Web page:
Review: Till We Have Faces

I was asked why TILL WE HAVE FACES is my least favorite book by C.S. Lewis.

I agree that it is an extraordinary book. In terms of craftsmanship of writing, and the ambition of the central conceit — telling a myth by the quotidian events which may have spawned it — is unparalleled. I can recommend the book strongly to anyone who does not share my personal taste.

So, while I see no fault in it from a writer’s point of view, as a reader, I was not entertained, not interested, not educated by reading it, which I have done two and half times now.

My objections are to the setting, the descriptive imagery, the characters, and the plot.

The setting is a cheat. The tale is set in classical Greece, but nothing of the particulars of Greek lore is present. No Arcadian hillsides are described, we see neither nymph nor satyr, nor any hoplites, heroes, no lady wives weaving and unweaving a burial shroud to stave off unruly suitors. Neither the brutal militaristic glory of Sparta nor the gilded cleverness of Athens was on stage. Fox, the one representative of Athenian brilliance, was a slight exception of this, but not enough to save the story.

I fully understand it was the author’s purpose to show the everyday, ordinary side of ancient Greece, and that, technically, the tale is set in a small, grim, ugly little kingdom outside Greece, in Scythia or somesuch, but that purpose is contrarian.

For a story about the classical gods, there is no wonder, no beauty, no charm, no physical description of any kind. The beauty of Olympus is absent, as is the charm of Narnia. There is no scenery like the description of space travel through Deep Heaven in SILENT PLANET, nor the description of the first view of Mars, nothing like the ironic dialog with the Eldil.

There is not a single image as memorable as a lamppost in the midst of a snowy forest.

The character development is workaday, but flat. Compare and contrast anyone in FACES with the Green Lady of Perelandra — who does not, at first, know how to hold a conversation with two people at once — or Merlin from HIDEOUS STRENGTH — to whom whipping a woman seems a normal punishment, or appealing to the Emperor of Byzantium a reasonable political move.

By way of contrast, no one in FACES has anything memorable about them, aside from the ugly main character, who is memorable only in how unpleasant she is.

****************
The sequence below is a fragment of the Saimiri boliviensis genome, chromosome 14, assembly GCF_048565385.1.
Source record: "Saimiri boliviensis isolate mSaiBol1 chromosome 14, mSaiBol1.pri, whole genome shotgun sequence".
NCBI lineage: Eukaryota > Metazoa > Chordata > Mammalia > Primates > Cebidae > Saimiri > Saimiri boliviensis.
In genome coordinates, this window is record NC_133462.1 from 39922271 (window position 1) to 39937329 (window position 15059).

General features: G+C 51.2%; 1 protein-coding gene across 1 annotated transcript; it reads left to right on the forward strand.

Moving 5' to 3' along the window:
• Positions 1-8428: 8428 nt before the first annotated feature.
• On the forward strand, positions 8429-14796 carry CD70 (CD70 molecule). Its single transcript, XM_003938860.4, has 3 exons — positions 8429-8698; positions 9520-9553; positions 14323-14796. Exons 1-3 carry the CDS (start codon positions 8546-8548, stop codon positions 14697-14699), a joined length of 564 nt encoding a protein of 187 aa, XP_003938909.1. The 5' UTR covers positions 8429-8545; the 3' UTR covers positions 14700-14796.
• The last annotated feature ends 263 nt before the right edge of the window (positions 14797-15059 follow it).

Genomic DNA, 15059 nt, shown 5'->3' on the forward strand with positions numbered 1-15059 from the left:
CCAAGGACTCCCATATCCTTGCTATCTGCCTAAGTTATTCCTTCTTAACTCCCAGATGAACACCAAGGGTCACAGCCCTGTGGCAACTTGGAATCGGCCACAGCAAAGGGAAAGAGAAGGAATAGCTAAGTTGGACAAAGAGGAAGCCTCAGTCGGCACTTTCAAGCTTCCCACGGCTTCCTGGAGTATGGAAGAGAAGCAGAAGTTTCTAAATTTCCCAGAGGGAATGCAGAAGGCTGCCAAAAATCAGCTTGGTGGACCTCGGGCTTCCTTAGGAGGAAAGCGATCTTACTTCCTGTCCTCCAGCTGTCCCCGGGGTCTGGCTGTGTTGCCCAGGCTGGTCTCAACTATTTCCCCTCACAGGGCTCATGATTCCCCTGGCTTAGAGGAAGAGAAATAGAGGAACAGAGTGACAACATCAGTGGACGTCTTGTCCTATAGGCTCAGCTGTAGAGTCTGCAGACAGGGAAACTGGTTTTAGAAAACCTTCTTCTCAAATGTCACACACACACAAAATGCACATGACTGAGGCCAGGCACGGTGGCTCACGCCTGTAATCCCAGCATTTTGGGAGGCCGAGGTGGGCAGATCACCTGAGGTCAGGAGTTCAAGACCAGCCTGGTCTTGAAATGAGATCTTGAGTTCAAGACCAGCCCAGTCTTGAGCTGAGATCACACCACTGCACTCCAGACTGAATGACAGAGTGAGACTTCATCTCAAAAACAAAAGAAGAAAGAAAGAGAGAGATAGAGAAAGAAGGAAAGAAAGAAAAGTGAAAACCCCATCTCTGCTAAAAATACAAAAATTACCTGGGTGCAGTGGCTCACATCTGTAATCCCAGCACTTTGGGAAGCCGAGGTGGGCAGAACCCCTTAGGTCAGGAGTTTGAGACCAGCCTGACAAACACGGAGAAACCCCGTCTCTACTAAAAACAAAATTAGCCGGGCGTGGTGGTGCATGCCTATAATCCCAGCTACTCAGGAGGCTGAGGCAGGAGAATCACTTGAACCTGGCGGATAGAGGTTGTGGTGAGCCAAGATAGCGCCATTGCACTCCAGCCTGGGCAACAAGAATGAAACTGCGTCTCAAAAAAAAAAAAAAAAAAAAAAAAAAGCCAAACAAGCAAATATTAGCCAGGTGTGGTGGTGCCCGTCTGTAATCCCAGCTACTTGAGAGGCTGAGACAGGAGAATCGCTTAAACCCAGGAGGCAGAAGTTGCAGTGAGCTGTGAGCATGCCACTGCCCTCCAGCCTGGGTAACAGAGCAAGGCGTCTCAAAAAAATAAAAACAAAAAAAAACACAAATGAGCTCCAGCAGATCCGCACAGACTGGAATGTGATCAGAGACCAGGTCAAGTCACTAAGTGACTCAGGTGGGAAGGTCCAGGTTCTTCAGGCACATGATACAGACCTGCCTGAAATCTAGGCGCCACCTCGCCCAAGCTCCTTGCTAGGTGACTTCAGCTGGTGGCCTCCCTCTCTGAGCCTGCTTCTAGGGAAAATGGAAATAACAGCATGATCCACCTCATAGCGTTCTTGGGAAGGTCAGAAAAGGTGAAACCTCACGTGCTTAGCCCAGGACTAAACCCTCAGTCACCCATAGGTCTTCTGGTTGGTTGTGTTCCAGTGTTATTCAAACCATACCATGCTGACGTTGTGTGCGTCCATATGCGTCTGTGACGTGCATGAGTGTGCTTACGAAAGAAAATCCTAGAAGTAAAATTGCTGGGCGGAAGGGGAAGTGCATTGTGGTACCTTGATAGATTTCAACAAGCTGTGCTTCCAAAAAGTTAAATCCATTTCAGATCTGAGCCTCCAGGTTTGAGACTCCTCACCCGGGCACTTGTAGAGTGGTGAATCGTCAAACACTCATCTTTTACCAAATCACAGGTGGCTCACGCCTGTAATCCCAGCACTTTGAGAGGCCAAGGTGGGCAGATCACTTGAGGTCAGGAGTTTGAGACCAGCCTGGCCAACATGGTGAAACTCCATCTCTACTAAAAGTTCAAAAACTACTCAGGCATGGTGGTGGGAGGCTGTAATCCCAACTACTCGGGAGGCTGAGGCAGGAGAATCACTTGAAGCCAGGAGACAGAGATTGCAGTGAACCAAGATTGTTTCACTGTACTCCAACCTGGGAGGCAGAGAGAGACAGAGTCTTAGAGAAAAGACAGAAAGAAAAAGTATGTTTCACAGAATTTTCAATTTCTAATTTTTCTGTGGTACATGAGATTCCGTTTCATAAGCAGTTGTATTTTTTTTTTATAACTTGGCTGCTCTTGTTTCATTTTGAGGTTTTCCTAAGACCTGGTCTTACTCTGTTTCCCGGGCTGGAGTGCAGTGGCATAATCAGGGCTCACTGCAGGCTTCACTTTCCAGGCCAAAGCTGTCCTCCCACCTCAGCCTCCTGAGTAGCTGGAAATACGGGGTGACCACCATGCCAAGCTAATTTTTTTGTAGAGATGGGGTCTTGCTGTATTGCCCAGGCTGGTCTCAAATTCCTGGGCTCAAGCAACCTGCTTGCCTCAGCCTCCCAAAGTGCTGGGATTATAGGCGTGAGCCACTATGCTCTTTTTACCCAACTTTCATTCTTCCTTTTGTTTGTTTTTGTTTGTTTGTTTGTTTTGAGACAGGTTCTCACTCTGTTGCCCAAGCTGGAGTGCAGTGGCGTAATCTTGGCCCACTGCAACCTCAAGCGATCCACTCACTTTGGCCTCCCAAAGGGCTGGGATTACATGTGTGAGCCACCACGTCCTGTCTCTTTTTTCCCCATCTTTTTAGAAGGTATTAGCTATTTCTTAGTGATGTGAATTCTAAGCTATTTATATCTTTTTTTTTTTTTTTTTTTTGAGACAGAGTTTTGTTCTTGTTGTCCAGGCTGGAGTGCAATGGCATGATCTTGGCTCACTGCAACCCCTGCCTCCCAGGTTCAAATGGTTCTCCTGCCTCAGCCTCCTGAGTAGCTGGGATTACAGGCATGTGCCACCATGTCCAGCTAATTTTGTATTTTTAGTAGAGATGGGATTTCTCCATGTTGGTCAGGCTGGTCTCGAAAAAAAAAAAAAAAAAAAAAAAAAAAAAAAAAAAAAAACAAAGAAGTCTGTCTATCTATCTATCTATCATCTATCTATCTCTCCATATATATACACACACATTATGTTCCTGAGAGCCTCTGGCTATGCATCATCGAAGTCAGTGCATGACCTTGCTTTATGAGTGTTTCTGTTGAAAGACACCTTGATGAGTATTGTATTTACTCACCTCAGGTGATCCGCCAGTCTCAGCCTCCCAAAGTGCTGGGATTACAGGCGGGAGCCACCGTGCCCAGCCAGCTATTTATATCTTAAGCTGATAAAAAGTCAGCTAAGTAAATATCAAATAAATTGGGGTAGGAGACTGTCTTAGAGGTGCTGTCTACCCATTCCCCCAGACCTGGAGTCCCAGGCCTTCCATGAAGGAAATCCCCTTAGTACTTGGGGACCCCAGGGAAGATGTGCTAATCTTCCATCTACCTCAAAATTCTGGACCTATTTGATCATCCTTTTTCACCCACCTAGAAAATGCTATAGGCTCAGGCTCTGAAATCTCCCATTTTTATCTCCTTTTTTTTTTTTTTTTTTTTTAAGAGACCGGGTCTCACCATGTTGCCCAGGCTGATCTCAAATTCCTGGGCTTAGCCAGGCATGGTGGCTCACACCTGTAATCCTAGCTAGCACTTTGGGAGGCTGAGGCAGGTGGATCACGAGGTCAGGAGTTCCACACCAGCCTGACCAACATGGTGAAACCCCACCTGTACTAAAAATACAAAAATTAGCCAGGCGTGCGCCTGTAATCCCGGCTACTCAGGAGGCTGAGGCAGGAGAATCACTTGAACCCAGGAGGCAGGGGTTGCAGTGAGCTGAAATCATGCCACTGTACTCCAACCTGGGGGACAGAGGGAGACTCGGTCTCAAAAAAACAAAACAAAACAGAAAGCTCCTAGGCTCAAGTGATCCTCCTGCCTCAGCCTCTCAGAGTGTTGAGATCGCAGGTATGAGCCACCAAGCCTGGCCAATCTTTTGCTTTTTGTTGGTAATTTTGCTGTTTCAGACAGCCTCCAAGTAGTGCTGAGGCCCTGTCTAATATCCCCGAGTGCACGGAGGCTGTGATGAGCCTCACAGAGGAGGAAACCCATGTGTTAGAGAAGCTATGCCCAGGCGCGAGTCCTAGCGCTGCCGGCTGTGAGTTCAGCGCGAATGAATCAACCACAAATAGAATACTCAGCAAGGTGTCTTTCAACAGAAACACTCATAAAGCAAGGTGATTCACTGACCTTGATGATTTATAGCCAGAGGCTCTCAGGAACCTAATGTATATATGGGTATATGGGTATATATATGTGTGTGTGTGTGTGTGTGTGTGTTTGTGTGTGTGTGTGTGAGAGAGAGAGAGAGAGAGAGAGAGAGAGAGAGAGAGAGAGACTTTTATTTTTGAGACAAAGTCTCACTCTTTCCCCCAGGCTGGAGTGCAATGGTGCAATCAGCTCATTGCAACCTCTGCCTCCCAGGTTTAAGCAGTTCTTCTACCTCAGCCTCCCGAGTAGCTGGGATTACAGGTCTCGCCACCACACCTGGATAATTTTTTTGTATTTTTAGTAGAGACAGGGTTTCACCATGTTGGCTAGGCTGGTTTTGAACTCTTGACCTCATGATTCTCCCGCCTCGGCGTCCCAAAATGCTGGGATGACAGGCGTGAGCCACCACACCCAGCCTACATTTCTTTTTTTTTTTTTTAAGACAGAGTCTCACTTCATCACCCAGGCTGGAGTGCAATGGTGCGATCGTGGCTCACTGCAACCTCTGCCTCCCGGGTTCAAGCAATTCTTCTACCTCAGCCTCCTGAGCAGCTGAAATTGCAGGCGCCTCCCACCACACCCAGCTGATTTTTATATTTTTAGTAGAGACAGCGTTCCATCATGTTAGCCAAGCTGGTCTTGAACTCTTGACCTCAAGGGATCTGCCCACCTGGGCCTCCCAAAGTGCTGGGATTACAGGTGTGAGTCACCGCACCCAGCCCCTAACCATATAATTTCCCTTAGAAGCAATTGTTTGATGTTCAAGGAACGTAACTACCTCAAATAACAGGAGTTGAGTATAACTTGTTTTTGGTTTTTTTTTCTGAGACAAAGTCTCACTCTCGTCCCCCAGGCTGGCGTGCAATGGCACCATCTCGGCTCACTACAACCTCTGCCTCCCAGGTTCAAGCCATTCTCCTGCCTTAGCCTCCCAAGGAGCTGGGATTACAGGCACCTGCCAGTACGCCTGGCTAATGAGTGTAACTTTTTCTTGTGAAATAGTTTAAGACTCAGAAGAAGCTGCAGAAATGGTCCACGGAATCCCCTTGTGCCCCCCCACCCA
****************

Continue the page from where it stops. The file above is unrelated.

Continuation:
As for the plot, the story of the suffering and triumph of Psyche, a tale of mythical stature and depth, is not on stage. The plot here consists of her wicked sister fretting and scheming. At one point she meets a soldier on the field of honor and bests him. Later, she is queen. There are no acts of heroism on stage, nothing aspirational. It is a case study in sin, but without the sly humor and sarcasm of SCREWTAPE LETTERS.

And the sin is not one that tempts me or interests me. The temptations afflicting the “patient” in SCREWTAPE were more interesting to me because I suffer them and know them, and I know the author knew whereof he speaks. Not being (thanks be to heaven) afflicted by the particular jealousies that afflict Psyche’s wicked sister, a detailed examination of them holds no interest for me.

The final vision of confronting the gods is flat, overlong, and dull, in sharpest possible contrast to the celestial scenery in GREAT DIVORSE, the ironic cleverness (and horror) of the debate with the The Lady of the Green Kirtle in SILVER CHAIR, or the numinous wonder of the crowning vision in PERELANDRA, or even the cleverness of dialog between Weston and the Eldil at the climax of SILENT PLANET, where all the falsehoods of modern political economy, if sated in unfallen language, are laid bare.

Since, intellectually, I can see that this is a masterwork, and since the theme and author are ones I know and love, I have made more than one attempt to get through this grindingly dull and unpleasant book about an unpleasant drudge of a woman.

On my third re-read getting to a scene where she defeats a man in a swordfight was too much for me. I have read too many well done tales of ancient Greece to believe the scene was possible.

So, to me, the book is a failure on every level. I rather regret that fact, since I know the book is CS Lewis’ favorite, but it is also his most modern book, told in the modern way, hence least to my taste.